Edgy young artists and musicians, tatted and pierced, converge, conspire and pull together in east Hollywood’s hip, working class neighborhood...the culturally-diversified opposite of The Hills.
Transplanted country boy Johnny-Ray Webster, 17, is discovered homeless, sleeping behind a dumpster outside Sunset Vintage, the local second-hand store. After being caught stealing clean clothes, Johnny is hired by store manager Mrs. Sanchez, 50, a wry Mexican immigrant who has an amusing way with words and, some serious problems with her grown kids. The store’s many features reap surprising perks for Johnny—-but at the phone booth across the street his lonely calls home go unanswered.
Sandy Sand, 28, is an aspiring clothing designer eventually spotted by a stylish backer, Diane Whitehouse, 40, who is partnered with the ebbing swinger Ron Faconi, 50.
Ron is the local mini-mogul with a hillside house overlooking Silverlake Reservoir. His interests including holding working artist Saijo’s, work hostage–or in Ron’s words “representing” him. Saijo, 30, is learning the hard way that art and commerce had better mix or else he won’t survive.
Sharing the duplex where Sandy lives are a young couple, Lenny, 24, and his boyfriend Carlos, 25, cohabiting for the first time. Lenny’s night job as a bar back at the local gay bar, and Carlos’ day job cutting hair at Mac’s Salon means that they never have enough time to be together. And while the Lenny’s away, Carlos plays...and gets caught when patrons at Lenny’s bar start sharing pictures on their iPhone.
For Carlos, his barber chair at Mac’s is the vortex of all the Sunset Junction gossip. His wields much influence match-making, spreading rumors. Carlos proves to be a dangerous guy.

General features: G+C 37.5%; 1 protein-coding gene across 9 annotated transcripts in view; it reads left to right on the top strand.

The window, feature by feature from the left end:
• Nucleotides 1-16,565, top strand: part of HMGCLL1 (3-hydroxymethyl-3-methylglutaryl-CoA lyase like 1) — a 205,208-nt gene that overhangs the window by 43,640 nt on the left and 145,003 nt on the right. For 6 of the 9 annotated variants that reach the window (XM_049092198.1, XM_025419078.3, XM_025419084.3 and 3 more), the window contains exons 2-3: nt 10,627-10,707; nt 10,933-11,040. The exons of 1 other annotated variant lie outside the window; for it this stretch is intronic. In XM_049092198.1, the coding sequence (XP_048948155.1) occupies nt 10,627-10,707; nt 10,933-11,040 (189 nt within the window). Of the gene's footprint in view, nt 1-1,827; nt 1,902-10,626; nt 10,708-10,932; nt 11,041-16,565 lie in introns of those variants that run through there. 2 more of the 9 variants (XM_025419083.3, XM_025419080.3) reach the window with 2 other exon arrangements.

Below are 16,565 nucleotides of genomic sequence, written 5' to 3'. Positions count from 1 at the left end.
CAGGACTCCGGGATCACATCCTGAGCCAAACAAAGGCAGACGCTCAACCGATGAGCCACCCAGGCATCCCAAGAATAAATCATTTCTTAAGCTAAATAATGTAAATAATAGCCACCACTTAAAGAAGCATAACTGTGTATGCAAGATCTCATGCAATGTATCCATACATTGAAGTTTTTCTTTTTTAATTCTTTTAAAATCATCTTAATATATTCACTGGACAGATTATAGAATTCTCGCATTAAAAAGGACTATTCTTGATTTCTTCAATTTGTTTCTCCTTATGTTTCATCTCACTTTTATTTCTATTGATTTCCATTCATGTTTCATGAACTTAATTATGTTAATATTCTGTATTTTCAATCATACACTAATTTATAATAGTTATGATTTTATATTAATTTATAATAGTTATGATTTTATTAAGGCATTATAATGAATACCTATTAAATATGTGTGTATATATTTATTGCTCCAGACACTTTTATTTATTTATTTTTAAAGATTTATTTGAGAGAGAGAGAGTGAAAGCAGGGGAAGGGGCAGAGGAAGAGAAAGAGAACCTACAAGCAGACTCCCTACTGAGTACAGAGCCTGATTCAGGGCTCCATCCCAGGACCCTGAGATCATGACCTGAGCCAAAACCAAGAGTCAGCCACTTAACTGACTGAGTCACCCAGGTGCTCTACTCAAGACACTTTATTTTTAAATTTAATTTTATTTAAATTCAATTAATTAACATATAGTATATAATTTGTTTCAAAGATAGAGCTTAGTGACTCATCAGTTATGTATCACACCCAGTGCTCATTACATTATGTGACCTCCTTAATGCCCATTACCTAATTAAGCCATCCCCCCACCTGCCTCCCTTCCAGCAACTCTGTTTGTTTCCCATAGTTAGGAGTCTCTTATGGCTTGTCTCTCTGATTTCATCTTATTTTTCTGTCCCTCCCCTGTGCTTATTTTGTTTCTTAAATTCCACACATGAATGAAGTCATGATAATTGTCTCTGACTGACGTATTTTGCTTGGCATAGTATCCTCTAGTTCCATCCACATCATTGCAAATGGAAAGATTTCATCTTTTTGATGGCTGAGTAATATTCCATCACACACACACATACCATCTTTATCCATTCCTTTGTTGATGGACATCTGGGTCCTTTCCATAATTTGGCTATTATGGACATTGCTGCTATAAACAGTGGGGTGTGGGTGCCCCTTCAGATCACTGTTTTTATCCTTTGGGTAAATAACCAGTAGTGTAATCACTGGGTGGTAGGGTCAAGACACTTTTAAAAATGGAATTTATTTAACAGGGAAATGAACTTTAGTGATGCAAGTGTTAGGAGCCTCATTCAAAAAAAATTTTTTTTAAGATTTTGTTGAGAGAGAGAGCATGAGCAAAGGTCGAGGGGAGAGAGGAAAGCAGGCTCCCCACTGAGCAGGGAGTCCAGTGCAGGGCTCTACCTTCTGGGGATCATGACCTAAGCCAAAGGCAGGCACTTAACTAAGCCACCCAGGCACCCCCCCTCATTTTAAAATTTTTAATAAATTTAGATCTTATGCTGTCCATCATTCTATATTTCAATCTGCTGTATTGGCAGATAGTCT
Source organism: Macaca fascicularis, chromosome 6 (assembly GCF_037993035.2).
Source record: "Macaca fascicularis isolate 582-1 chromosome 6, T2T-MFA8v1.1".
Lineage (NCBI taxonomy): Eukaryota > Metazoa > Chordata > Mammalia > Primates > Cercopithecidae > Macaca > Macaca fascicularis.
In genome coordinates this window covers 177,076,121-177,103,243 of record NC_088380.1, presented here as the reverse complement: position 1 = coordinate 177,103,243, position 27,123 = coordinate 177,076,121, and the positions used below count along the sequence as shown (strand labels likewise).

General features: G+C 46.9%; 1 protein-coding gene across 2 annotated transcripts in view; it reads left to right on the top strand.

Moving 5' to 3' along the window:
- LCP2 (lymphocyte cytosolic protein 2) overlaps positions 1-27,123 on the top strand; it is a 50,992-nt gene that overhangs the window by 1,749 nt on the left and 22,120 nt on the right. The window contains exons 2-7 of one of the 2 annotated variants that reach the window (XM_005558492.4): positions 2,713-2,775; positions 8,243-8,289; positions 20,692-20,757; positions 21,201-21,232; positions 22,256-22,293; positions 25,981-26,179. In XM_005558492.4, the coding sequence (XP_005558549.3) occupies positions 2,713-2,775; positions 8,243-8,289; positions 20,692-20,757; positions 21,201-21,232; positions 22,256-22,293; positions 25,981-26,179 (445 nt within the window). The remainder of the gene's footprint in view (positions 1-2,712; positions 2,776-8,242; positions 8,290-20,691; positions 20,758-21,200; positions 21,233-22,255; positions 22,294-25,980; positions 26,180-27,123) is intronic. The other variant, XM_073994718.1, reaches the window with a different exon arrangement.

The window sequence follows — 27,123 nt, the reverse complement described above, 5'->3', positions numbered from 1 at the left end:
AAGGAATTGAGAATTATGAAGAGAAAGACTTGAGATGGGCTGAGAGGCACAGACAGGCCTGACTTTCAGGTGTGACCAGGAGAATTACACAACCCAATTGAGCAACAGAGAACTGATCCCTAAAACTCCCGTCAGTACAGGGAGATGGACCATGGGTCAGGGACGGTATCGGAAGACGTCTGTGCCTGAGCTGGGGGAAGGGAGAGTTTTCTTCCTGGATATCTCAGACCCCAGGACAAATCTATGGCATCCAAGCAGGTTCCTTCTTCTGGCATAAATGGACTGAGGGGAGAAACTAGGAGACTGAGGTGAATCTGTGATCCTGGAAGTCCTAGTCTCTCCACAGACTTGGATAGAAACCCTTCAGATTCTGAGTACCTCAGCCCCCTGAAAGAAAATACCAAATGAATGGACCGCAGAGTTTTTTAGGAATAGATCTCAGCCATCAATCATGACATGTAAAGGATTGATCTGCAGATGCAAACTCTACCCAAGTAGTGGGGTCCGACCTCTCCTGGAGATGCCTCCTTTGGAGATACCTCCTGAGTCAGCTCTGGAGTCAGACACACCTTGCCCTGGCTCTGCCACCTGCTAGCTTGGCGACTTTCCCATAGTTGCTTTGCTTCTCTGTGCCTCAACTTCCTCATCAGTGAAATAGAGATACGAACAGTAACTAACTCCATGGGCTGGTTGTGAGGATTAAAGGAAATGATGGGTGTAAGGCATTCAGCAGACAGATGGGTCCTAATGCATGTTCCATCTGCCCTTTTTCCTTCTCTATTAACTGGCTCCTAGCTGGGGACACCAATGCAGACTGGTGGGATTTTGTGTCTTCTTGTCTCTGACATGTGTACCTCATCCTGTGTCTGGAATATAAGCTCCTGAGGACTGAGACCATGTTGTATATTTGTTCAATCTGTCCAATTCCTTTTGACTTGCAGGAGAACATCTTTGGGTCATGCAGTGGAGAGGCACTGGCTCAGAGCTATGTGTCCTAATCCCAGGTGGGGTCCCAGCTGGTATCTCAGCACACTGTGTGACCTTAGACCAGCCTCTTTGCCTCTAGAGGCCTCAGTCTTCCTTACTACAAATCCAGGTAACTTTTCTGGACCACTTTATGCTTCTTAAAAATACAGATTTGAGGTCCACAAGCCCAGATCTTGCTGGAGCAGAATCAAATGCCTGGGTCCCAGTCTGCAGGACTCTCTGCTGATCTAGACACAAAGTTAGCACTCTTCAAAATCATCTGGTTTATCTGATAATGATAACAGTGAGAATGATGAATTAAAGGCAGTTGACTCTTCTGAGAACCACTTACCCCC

The local coffee house is run by Nelson James, 29, whose old friend Clutch, 30, shows up on a Harley hog after a long absence. The pair go way back, from surfing as kids to playing in a blues band that Clutch hopes to revive.
But Nelson has a job—his successful little coffee house. Besides, he’s also looking after his brother Chester, 15, a bright, totally cyber-connected (and obviously gay) kid, who gets harassed at school—much to Clutch’s indignation. When Clutch intervenes to rescue Chess from a sidewalk altercation, he steps on the toes of the local gangsters, unwittingly setting up some tragic events in the final act.
Jan Whiting, 55, is a regular at Nelson’s coffee house. She owns a stunning Victorian home in nearby Angelino Heights, and rents out rooms to the stray characters she adopts. Clutch rents a room from Jan, but he gets a big shock when he’s introduced to Jan’s other tenant, Jasmine, 23.
With her scary facial tattoos and a dozen piercings—-above the shoulder!—-there’s no question that Jasmine has relegated herself to the fringes of society. But she’s sweet and surprisingly vulnerable–just the opposite of her intimidating girlfriend, Reggie, 38, a mannish lesbian who seems to stalk Jasmine day and night. It is not until the last act that we discover the genuine poignancy in their relationship...but by then it’s too late.
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